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Barbs and bluster as engine makers take aim

posted Jul 27, 2010, 6:52 AM by Rowan Hewitt

By John Croft


As expected, the marketing and rhetoric surrounding the favoured dual-spool turbofan engine for the re-engined and next generation single-aisle commercial aircraft heated up along with the temperatures at Farnborough.

CFM International took the first jab at its pre-show press conference, where CFM executive vice-president Chaker Chahrour discussed benefits of a slow-turning low-pressure turbine (LPT), a design necessity for the company's Leap-X 30,000lb thrust (133kN) class turbofan design, the engine of choice for the Comac C919. "Keep the LPT running slow," says Chahrour. "You speed up the LPT, you pay the costs."

Pratt & Whitney's geared turbofan has a low pressure spool [LPT and low pressure compressor (LPC)] that, by design, spins more than twice as fast as the CFM design - about 8,500RPM. Because it can spin faster, the low pressure spool for the Bombardier CSeries engine requires only three stages.

The CSeries is one of three airframer wins for the GTF so far. A 3:1 gearing system between the low pressure spool and the fan slows the fan to an optimum speed at just below Mach 1, says Pratt. Though the gearing system weighs 113-136kg (250-300lb), Saia says it saves up to 320kg per engine when considering fewer low pressure spool stages needed, a net gain of as much as 182kg.

P&W vice-president, next-generation product family, Bob Saia says the engine maker has a large knowledge base with such speeds - the Pratt & Whitney JT8D turbojet that powers aircraft like the Boeing 727 and Boeing 737-100/200. Note that Boeing selected CFM as the sole supplier of the 737 engines starting with the 737-300. CFM is designing a low pressure spool that turns at "just over" Mach 1, a number P&W disputes. "The physics won't allow it," says Saia.

Both manufacturers are scouring their engines for weight savings to counter the increase that naturally comes with the larger 18-blade fans and associated support structure. CFM estimates it is saving 450kg per engine through its new resin transfer mould (RTM) composite fan blades, each of which is protected by a titanium leading edge. Endurance testing of the blades is about to start, following a battery of tests including bird strike.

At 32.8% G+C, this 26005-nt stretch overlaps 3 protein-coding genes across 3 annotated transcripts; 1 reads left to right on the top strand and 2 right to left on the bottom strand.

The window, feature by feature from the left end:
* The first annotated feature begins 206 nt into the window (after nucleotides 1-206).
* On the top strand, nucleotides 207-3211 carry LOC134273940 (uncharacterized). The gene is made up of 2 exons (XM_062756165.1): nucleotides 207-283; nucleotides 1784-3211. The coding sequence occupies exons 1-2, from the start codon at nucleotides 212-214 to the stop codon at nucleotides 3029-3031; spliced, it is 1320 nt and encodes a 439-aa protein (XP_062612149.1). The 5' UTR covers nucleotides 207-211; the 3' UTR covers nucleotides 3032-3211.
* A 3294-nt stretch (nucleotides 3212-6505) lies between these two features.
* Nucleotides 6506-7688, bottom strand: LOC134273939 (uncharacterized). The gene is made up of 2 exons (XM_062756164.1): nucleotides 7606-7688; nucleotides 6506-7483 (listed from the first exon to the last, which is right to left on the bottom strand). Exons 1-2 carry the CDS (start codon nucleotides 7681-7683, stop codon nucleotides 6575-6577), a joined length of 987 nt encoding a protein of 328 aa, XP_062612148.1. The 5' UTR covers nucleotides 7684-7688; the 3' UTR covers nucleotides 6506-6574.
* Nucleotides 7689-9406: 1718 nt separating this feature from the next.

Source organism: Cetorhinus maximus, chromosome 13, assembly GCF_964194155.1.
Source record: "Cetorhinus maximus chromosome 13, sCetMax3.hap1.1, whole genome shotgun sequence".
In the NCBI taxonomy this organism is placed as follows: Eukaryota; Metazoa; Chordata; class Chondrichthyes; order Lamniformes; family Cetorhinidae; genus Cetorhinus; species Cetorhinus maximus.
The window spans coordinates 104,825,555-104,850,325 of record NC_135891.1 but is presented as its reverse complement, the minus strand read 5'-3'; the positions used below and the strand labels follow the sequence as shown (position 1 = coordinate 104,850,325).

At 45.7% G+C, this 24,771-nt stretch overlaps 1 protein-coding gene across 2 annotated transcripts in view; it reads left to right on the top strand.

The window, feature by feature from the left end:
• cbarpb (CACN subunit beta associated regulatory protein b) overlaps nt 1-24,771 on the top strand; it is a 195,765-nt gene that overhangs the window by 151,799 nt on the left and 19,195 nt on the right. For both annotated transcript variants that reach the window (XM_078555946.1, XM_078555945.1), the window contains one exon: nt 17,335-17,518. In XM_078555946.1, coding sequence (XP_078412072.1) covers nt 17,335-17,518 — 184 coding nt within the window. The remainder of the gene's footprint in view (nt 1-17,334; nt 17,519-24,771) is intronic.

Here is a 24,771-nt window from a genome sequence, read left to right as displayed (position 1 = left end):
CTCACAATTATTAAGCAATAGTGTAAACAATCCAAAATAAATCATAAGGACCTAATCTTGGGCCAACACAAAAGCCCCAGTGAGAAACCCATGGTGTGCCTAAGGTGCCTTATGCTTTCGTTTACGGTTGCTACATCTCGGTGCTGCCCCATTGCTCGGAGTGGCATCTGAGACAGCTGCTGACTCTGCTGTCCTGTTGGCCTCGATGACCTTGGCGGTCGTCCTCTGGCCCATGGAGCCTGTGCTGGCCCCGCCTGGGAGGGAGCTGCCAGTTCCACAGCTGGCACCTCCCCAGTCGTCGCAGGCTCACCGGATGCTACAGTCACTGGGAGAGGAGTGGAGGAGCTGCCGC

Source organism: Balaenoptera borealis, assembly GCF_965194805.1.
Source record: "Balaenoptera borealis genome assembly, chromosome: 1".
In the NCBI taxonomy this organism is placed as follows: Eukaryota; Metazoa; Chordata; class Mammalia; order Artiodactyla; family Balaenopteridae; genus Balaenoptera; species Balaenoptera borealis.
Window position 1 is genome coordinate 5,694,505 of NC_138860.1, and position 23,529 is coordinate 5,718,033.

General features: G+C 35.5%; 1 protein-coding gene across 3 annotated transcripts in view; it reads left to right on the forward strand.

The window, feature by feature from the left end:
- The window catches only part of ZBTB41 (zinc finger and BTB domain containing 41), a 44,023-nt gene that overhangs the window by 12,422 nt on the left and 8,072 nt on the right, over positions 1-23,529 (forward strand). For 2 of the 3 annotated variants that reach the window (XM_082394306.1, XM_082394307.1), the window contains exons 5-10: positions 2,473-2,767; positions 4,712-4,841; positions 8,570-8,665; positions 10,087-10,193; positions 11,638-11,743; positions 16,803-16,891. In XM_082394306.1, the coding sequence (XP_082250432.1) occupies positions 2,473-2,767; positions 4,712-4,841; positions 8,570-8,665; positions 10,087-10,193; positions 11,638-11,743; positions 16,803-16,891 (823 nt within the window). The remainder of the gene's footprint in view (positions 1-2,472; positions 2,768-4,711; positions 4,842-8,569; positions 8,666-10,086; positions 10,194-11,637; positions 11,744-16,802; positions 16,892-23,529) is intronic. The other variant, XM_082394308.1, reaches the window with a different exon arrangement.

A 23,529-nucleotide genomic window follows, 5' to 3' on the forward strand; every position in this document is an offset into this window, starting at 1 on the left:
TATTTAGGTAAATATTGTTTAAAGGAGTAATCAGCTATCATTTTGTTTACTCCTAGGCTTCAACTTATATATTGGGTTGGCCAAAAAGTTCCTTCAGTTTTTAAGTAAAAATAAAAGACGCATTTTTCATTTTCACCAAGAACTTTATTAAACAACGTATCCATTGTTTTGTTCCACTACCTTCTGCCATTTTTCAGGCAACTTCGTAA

CFM plans to have the design freeze of its Leap X1C engine and fan for the C919 in 2011 and first engine to test (FETT) in late 2012 followed by certification in 2013.

P&W looked at composite blades but has decided on a bi-metallic blade, the exact details of which have not been revealed. "We found it had the same weight as composite but has the significant benefit of making the blade thinner," says Saia. "It has better [aerodynamics] and still meets bird ingestion requirements." Saia says bird ingestion and blade-out tests are complete and the first set of 18 fan blades are complete. P&W will begin building up its 24,000lb-thrust PW1524G engine for the CSeries in August, targeting a third quarter 2012 certification, about one year ahead of the Leap X.

Although there low speed spools differ, both companies have similar high pressure, or hot section designs, which CFM says historically accounts for 90% of the maintenance costs.

P&W says its design will provide a more than 20% reduction in maintenance costs compared with today's CFM56, a number it calculates to be $750,000 per aircraft per year.

Saia says the savings comes from having six fewer low spool stages and a cooler running core, a less thermally efficient option, but one that is counterbalanced by longer part life.

"There is scepticism, because it's a big number," says David Hess, president of P&W. "As we take them through that data, the scepticism kind of goes away. We show them everything that is coming out. We've convinced them, I think we've convinced Airbus and convinced Embraer and others that the number is real."

Both companies say they continue to work with Boeing and Airbus on designs for a potential re-engined 737 and A320. Trade studies include elliptical nacelles that could allow the larger fans to fit on both aircraft, particularly the lower-sitting 737. Saia says both CFM and P&W would have to offer a smaller fan size for the 737, noting CFM's smaller offering for the 737 versus the A320 today. Regardless, he says P&W would be able to deliver "double digit" fuel savings for the 737.